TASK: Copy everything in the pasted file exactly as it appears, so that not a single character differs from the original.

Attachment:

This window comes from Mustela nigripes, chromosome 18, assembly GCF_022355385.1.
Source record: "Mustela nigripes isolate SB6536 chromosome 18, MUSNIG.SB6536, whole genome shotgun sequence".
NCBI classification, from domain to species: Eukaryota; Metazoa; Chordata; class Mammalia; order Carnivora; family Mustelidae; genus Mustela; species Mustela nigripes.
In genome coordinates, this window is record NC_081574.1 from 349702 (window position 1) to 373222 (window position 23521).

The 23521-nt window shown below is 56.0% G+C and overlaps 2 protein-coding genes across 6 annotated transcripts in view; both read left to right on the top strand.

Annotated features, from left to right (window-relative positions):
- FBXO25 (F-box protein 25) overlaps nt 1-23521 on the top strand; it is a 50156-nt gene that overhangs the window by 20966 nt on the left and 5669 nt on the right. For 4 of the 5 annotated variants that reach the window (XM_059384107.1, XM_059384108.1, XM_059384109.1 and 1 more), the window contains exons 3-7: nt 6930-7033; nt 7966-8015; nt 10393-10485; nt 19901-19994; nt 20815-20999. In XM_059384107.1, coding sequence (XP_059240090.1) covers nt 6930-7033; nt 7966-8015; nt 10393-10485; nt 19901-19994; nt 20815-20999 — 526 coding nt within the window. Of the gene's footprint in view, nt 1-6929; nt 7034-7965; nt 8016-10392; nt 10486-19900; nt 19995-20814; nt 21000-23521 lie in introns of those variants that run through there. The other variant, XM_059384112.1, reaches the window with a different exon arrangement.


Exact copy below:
This window comes from Mustela nigripes, chromosome 18, assembly GCF_022355385.1.
Source record: "Mustela nigripes isolate SB6536 chromosome 18, MUSNIG.SB6536, whole genome shotgun sequence".
NCBI classification, from domain to species: Eukaryota; Metazoa; Chordata; class Mammalia; order Carnivora; family Mustelidae; genus Mustela; species Mustela nigripes.
In genome coordinates, this window is record NC_081574.1 from 349702 (window position 1) to 373222 (window position 23521).

The 23521-nt window shown below is 56.0% G+C and overlaps 2 protein-coding genes across 6 annotated transcripts in view; both read left to right on the top strand.

Annotated features, from left to right (window-relative positions):
- FBXO25 (F-box protein 25) overlaps nt 1-23521 on the top strand; it is a 50156-nt gene that overhangs the window by 20966 nt on the left and 5669 nt on the right. For 4 of the 5 annotated variants that reach the window (XM_059384107.1, XM_059384108.1, XM_059384109.1 and 1 more), the window contains exons 3-7: nt 6930-7033; nt 7966-8015; nt 10393-10485; nt 19901-19994; nt 20815-20999. In XM_059384107.1, coding sequence (XP_059240090.1) covers nt 6930-7033; nt 7966-8015; nt 10393-10485; nt 19901-19994; nt 20815-20999 — 526 coding nt within the window. Of the gene's footprint in view, nt 1-6929; nt 7034-7965; nt 8016-10392; nt 10486-19900; nt 19995-20814; nt 21000-23521 lie in introns of those variants that run through there. The other variant, XM_059384112.1, reaches the window with a different exon arrangement.